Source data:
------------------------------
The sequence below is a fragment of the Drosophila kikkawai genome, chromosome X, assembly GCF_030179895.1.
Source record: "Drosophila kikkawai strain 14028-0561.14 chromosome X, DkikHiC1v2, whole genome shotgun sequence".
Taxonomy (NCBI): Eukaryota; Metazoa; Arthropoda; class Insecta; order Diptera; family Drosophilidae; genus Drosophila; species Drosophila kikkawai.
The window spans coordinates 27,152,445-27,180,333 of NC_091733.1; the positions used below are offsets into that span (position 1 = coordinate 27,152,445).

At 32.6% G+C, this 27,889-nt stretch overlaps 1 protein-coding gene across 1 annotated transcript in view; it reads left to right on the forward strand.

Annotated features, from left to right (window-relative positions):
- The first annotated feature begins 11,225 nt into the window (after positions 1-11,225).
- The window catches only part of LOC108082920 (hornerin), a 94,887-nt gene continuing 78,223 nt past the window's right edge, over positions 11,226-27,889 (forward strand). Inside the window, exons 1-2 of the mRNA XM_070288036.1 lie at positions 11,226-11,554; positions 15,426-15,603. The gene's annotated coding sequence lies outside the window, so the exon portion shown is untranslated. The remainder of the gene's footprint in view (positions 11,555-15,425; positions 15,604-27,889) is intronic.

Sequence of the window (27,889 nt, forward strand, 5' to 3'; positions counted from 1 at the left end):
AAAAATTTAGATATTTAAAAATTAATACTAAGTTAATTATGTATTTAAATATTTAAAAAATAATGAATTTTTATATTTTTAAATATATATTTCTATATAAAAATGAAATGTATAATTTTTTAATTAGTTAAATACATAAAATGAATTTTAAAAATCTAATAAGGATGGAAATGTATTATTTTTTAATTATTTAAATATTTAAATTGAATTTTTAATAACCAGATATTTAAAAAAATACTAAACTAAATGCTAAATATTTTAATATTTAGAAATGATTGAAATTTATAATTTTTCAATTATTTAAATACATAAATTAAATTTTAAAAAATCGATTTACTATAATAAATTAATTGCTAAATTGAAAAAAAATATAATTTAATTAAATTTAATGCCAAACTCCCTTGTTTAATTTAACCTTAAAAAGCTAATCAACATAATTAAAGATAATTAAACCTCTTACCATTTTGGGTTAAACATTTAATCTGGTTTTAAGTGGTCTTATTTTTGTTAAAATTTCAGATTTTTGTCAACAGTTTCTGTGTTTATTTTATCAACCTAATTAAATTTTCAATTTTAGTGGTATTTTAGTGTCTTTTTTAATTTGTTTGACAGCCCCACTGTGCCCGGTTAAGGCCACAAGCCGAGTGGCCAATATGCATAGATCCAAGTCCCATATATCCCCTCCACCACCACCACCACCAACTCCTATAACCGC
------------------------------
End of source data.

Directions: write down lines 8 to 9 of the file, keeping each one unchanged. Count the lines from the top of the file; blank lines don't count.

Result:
- The window catches only part of LOC108082920 (hornerin), a 94,887-nt gene continuing 78,223 nt past the window's right edge, over positions 11,226-27,889 (forward strand). Inside the window, exons 1-2 of the mRNA XM_070288036.1 lie at positions 11,226-11,554; positions 15,426-15,603. The gene's annotated coding sequence lies outside the window, so the exon portion shown is untranslated. The remainder of the gene's footprint in view (positions 11,555-15,425; positions 15,604-27,889) is intronic.

Sequence of the window (27,889 nt, forward strand, 5' to 3'; positions counted from 1 at the left end):